### CORRECT PROPS for CORRECT WEIGHT and MOTORS

We have an Octo Copter with Turnigy 810 kv motors. We got composite props which we thought would be fine. It went up in the air and one broke from what we think was a stress fracture.

We have now gotten Graupner props which look much sturdier.

I am wondering why there are no specifications for  Props when it comes to the weight and size of the motors?

#### Replies

• Wow guys. I didn't think my post would cause so much typing. Thanks, I am now fully fully educated :)

• One way to test how much actual weight a prop can handle is to hang weights off it and see what the breaking point is.  Multiply that by about 8 for your Octo, since the weight is distributed over 8 props.

• @Karla: Based on what I've seen, much of the knowledge base in this area is garnered from trial-and-error.  Most of the effort (and frankly, the glamor) is in the control system and not so much in the aerodynamics.  Experience does rule, of course, but static thrust testing of model airplane propellers is a bit esoteric.  Perhaps one should either go completely with a proven solution (i.e. get a kit) or be prepared to experiment.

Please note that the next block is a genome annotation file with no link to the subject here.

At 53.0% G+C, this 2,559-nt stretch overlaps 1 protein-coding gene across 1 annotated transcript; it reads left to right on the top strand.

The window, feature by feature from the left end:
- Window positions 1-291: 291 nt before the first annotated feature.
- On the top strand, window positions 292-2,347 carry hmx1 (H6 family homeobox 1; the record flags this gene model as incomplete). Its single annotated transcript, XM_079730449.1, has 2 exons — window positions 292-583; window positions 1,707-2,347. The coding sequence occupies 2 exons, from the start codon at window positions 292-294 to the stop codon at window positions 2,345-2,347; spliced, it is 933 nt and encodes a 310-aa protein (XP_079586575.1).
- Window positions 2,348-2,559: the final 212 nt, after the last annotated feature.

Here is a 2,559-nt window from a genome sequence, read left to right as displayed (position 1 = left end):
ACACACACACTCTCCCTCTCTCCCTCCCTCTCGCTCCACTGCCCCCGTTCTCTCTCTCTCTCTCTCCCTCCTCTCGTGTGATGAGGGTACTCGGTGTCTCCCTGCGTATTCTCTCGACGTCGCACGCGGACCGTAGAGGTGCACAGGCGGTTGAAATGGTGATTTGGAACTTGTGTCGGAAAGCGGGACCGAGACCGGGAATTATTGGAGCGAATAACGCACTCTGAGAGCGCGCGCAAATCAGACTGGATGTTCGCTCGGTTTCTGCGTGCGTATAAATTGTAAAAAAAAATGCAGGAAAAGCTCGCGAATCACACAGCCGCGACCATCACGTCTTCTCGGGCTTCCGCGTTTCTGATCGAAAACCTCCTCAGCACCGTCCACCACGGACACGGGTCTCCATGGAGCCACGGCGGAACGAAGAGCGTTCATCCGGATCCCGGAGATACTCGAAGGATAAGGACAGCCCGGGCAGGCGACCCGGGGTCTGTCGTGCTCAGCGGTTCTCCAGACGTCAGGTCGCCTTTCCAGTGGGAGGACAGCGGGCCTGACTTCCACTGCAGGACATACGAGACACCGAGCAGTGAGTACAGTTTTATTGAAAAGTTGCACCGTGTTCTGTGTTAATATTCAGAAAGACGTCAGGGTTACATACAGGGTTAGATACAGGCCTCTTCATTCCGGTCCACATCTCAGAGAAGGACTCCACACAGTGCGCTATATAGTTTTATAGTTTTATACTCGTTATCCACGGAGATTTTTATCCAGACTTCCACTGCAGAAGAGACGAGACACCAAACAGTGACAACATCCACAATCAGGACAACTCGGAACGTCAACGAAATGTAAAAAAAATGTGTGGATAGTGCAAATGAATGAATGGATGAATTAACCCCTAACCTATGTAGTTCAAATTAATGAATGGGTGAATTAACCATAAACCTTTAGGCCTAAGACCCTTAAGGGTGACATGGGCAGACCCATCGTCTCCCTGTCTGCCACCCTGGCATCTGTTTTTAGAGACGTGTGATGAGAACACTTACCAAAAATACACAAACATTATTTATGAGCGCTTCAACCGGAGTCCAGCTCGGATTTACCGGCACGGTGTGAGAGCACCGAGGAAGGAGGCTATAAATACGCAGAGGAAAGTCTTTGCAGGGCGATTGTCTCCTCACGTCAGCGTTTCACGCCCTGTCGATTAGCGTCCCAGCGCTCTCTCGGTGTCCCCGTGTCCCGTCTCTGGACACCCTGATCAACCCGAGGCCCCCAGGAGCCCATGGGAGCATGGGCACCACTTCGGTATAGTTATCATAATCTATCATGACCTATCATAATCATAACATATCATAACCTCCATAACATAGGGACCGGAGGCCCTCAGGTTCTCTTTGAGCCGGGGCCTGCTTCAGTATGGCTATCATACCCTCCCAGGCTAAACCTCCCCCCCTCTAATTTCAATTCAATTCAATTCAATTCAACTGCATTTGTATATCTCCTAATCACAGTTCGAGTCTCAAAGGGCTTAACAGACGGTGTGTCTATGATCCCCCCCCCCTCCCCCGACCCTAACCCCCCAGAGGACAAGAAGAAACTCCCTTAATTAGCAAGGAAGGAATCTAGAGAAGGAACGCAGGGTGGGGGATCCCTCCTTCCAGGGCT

@Graham: No offense intended, but those calculators don't provide good results for static thrust.  They all tend to over-predict because they're using mathematical models that fall apart at low advance ratios (no forward speed).  If you want to do some comparisons, here's a database of model airplane propellers tested in a windtunnel by Dr. Selig's crew at the University of Illinois:

The props tested are just the sort most multicopter enthusiasts employ.  Unfortunately, there's a bit of math involved to get to the point of comparing the static thrust performance of one to another.

The term "figure of merit" or FM is used by helicopter aerodynamic engineers to compare the hovering efficiency of one rotor to another.  I'll spare you the long description, but it's a ratio of performance of an ideal rotor to the one in question, so it's always going to be >1.  Here's the formula (in spreadsheet notation) which you'll need to use to calculate it from the data in the "static" table:  =((CT)^1.5)/(CP)*0.707))

You'll know you've done it correctly when the FM numbers range from 0.25 to 0.55 or so.  Enjoy!

• Moderator

What brand for the composite props? I don't think the manufacturers take 'copters into account when designing props so usually it's just a RPM limitation. I've had a few props break in flight but it's always been the cheap ones.

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